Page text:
Ashton's mastery of detail shows here in his modulation of the corps: men pop their partners into the air in canon like champagne bubbles; skimming the ground, the women appear to glide magically in the grasp of their male partners -- a favorite Ashton movement choice -- and lavish port de bras that add theatrical elegance. He also builds dynamic tension by deftly mixing passages for corps men, corps women, solo variations, and a climactic romantic duet.

The influence of early modern dance can be seen in Birmingham Royal Ballet's rendition of "Five Brahms Waltzes in the Manner of Isadora Duncan" (1975), danced courageously by Molly Smolen with Duncan-esque, reckless abandon to the accompaniment of onstage pianist Kate Shipway. And "Dante Sonata" also evinces modern dance influence -- German Expressionism -- in forceful, emotional gestures, as Children of Light, in diaphanous white tunics, battle Children of Darkness, their bare limbs wrapped with black cords. This 1940 ballet was Ashton's anguished response to the looming war in Europe. Franz Liszt, arranged by Constant Lambert, furnished the somber aural backdrop, against which the two sides battle to a draw. The ballet ends with a stunning tableau: princes of Light (Robert Parker) and Darkness (Dominic Antonucci) held aloft by their minions like tortured crucifixes.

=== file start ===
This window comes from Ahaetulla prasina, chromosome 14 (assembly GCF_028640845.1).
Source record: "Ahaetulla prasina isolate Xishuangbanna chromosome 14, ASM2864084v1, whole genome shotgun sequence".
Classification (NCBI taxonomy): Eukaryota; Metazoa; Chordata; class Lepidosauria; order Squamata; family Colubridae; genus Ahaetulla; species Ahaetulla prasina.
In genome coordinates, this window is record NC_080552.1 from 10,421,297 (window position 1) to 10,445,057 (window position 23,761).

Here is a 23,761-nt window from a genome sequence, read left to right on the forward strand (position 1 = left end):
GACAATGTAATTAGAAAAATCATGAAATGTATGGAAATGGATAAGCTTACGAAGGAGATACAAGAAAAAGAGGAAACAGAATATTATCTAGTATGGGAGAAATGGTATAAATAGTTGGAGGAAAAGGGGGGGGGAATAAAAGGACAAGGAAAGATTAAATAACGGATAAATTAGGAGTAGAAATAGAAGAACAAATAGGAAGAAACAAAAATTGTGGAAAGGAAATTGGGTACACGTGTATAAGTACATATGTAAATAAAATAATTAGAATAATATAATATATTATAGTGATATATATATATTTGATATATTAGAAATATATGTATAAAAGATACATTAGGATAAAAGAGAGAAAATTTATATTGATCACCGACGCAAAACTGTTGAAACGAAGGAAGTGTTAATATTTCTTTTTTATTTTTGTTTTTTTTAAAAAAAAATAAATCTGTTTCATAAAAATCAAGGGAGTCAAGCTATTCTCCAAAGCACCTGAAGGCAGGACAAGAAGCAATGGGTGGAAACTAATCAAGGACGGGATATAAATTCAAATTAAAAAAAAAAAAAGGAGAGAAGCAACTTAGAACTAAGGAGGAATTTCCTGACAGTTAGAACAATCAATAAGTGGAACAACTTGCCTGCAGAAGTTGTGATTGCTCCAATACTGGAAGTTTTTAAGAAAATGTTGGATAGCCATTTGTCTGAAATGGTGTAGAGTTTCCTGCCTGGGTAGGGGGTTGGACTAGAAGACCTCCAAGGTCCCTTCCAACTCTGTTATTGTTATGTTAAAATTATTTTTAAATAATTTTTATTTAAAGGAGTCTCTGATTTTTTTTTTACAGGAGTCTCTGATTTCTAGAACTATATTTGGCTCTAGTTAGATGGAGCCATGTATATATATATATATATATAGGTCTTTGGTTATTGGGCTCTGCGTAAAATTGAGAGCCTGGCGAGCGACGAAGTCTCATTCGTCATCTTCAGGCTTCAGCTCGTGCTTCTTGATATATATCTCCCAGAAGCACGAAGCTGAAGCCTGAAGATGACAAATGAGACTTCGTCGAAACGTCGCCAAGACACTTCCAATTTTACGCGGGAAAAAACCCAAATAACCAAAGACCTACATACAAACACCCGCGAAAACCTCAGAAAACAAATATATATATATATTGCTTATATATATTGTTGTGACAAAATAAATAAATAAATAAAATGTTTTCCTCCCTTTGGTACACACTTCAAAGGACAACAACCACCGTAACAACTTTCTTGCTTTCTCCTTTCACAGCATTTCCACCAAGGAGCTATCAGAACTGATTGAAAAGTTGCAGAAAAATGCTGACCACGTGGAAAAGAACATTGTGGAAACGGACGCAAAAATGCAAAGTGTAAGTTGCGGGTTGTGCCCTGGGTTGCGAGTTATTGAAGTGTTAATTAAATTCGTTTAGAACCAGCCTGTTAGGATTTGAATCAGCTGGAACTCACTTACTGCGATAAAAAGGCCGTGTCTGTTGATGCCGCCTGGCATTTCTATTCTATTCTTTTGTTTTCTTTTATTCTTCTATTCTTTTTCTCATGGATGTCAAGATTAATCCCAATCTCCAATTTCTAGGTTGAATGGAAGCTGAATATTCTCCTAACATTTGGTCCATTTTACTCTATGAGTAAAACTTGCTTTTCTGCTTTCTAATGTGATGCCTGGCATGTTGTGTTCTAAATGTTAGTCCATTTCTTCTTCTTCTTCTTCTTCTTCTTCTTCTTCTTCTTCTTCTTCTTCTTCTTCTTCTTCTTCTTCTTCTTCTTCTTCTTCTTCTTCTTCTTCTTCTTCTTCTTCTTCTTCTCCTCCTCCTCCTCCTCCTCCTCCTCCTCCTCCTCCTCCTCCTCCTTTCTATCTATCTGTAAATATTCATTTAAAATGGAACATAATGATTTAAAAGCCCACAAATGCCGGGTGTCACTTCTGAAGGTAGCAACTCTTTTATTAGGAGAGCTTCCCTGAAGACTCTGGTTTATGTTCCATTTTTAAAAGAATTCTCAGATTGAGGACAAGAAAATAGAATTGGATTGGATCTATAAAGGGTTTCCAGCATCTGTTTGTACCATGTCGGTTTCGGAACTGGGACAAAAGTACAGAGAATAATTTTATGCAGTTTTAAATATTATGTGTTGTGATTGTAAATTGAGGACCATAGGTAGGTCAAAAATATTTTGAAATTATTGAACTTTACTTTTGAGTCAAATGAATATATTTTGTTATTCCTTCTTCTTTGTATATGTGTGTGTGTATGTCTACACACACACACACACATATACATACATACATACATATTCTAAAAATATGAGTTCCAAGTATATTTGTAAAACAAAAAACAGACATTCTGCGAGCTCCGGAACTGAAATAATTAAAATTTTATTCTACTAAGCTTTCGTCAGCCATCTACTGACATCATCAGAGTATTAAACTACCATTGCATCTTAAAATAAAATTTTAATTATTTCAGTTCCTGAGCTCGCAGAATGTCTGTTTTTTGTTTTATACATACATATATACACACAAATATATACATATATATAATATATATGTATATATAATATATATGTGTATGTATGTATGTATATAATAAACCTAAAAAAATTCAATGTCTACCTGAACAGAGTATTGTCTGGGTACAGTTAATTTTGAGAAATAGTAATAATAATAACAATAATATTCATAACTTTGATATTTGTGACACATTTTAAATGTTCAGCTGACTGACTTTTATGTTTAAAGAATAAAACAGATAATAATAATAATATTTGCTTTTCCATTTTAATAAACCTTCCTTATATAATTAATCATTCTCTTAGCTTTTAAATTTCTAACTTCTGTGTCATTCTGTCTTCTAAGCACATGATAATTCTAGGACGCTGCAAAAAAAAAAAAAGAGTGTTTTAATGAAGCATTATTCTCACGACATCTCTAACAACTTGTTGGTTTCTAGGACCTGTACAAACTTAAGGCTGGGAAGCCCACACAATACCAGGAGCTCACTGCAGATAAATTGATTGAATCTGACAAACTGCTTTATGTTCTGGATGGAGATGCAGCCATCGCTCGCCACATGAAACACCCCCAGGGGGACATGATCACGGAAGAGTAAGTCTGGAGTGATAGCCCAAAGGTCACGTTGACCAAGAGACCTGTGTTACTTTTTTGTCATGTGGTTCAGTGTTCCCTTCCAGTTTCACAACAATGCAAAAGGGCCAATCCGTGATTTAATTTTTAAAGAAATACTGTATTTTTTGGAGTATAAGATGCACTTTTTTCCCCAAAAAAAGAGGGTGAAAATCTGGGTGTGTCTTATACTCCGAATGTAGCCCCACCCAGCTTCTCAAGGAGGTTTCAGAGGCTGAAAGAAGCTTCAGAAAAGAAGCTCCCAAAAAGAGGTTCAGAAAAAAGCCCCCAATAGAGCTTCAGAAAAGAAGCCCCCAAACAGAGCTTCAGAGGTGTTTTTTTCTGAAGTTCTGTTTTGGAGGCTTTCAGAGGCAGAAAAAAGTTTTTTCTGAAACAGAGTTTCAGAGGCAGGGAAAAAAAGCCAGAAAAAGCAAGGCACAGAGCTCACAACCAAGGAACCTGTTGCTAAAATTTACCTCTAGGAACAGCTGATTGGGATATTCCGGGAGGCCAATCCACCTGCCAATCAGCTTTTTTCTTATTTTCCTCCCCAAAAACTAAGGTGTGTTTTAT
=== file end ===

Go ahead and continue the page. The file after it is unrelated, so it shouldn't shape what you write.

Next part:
The Joffrey Ballet of Chicago rendered the 1937 "A Wedding Bouquet" with wit and charm. Gertrude Stein's rhythmically repetitious, non-sequitur text, read by former Joffrey Ballet dancer Christian Holder -- sometimes obscured by Lord Berners's lively music -- spiked the humor. Eccentric wedding guests prepare nuptials for a Bridegroom with a past (Willy Shivers) and a seemingly demure Bride (Emily Patterson), who sheds her gown and turns into a sex kitten in their pas de deux of near-miss encounters that belies latent tensions in the relationship. One of the groom's former lovers, demented Julia (Maia Wilkins) and her dog Pepe (Jennifer Goodman), and tipsy Josephine (Britta Lazenga) constantly disrupt the peace, until guests invite the latter to leave the party.

The New York City Opera Orchestra was in fine form under the batons of Leslie B. Dunner (JBC), Barry Wordsworth (Birmingham Royal), and Anthony Twiner (K-Ballet.) The Ashton Celebration, which also includes symposia on the man and his choreography, runs through July 17 and concludes with performances by London's Royal Ballet.